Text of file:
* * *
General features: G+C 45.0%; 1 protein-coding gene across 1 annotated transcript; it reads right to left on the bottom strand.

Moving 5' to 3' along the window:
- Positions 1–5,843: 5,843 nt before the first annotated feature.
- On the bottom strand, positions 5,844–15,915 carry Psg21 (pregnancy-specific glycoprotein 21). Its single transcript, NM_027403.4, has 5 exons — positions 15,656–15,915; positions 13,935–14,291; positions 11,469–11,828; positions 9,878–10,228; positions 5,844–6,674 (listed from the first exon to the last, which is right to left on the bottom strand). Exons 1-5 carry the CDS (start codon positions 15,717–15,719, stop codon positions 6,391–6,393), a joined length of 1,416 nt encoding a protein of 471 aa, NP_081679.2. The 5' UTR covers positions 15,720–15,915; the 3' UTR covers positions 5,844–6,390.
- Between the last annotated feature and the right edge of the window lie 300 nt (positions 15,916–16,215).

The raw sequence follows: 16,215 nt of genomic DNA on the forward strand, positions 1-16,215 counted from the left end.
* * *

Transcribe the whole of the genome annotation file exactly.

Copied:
General features: G+C 45.0%; 1 protein-coding gene across 1 annotated transcript; it reads right to left on the bottom strand.

Moving 5' to 3' along the window:
- Positions 1–5,843: 5,843 nt before the first annotated feature.
- On the bottom strand, positions 5,844–15,915 carry Psg21 (pregnancy-specific glycoprotein 21). Its single transcript, NM_027403.4, has 5 exons — positions 15,656–15,915; positions 13,935–14,291; positions 11,469–11,828; positions 9,878–10,228; positions 5,844–6,674 (listed from the first exon to the last, which is right to left on the bottom strand). Exons 1-5 carry the CDS (start codon positions 15,717–15,719, stop codon positions 6,391–6,393), a joined length of 1,416 nt encoding a protein of 471 aa, NP_081679.2. The 5' UTR covers positions 15,720–15,915; the 3' UTR covers positions 5,844–6,390.
- Between the last annotated feature and the right edge of the window lie 300 nt (positions 15,916–16,215).

The raw sequence follows: 16,215 nt of genomic DNA on the forward strand, positions 1-16,215 counted from the left end.